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What is a Physical Therapist?

If you ask a person on the street or even another health care provider, you may get a variety of answers. You may hear a PT compared to personal trainer, massage therapist, or chiropractor. Some believe we are nurturing, others compare us to dungeon masters. Some believe we are still hot packs, ultrasound and massage. The truth is, we are a little of all of the above and much, much more. What we do is determined largely by the setting (orthopedics, pediatrics, neurological, wound care, etc.) and by the condition we are treating.

We are experts in human movement. We are skilled at assessing movement patterns ranging from ambulation to throwing to performing household tasks. Aberrant movement patterns can result in pain, loss of function, decreased efficiency or increased energy cost of movement. More detailed evaluation determines underlying issues such as joint or soft tissue restrictions, weakness, neurological dysfunction, poor motor control/coordination, balance issues, among others.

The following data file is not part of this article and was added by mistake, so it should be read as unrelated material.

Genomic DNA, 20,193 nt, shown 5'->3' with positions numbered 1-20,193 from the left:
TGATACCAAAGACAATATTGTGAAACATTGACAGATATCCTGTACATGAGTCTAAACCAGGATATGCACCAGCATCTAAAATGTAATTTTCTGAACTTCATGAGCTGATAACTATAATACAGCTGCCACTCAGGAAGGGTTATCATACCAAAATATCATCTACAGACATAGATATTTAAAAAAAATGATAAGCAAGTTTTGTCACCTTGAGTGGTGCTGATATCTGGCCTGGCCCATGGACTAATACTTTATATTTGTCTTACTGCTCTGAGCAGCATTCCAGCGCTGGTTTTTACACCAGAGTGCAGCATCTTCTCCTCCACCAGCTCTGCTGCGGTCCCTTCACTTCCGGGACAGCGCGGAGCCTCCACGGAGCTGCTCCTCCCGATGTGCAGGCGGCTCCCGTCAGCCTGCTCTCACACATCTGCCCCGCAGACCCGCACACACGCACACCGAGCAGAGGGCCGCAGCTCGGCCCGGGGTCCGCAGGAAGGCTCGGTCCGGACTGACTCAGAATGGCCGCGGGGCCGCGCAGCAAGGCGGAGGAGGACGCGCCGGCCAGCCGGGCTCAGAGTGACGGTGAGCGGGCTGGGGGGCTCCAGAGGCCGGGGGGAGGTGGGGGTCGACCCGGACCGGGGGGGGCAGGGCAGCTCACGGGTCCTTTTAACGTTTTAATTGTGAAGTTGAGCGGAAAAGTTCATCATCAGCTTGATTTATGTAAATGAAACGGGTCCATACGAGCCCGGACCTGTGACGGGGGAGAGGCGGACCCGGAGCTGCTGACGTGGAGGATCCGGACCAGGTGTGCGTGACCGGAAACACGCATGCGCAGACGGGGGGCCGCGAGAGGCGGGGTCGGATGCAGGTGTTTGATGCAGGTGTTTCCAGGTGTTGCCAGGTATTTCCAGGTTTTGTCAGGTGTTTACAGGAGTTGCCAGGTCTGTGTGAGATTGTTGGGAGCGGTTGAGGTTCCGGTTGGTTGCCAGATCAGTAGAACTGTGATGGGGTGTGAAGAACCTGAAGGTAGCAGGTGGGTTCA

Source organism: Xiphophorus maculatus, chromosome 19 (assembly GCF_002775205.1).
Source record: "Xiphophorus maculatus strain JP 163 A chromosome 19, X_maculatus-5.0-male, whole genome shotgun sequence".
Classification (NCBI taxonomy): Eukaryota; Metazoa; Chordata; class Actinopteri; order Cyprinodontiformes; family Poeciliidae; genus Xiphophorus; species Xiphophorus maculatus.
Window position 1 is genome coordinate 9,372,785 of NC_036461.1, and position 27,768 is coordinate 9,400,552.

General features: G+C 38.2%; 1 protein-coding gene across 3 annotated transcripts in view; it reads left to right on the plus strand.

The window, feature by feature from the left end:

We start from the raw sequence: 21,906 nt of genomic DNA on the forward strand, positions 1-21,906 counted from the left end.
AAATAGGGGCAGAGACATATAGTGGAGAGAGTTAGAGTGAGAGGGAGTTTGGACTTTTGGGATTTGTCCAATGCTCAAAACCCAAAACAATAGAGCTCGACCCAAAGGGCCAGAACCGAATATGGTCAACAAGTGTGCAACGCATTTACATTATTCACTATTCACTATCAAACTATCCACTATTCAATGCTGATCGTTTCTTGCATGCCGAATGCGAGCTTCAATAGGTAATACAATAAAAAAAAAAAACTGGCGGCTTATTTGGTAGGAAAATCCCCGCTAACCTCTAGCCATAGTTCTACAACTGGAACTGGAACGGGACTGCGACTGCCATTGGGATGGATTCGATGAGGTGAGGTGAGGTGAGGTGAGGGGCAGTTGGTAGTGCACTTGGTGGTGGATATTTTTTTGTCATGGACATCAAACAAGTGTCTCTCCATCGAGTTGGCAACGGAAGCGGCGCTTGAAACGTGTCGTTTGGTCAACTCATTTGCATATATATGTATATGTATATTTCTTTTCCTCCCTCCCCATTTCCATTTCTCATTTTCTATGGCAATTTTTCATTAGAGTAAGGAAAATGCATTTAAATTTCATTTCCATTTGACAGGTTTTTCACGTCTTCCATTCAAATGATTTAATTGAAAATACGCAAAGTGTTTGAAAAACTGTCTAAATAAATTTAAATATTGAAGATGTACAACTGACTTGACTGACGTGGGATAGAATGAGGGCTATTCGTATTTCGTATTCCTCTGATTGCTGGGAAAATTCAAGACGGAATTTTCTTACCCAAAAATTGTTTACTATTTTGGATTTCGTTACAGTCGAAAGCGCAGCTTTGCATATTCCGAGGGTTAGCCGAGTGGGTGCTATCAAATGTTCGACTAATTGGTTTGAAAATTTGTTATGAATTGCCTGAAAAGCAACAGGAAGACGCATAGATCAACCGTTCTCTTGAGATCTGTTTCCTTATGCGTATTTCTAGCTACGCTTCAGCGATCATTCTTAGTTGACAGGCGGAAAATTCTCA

Having identified a dysfunction and any underlying causes, we can develop a plan to correct it. This may include manual therapy (joint or soft tissue mobilization, facilitation, inhibition), specific corrective exercise, body mechanics training, instruction in home programs, correction of postures, ergonomics advice, use of orthotics, taping or bracing. We do use physical modalities such as heat, ice, electrical stimulation, and ultrasound, but these are usually to support other techniques and not the primary treatment.

An excellent website that provides more detailed information about the profession can be found at the 
Move Forward website.

Benefits of Physical Therapy

What is a PT and PTA?

How to Prepare for your First Visit

- Mike Olson, PT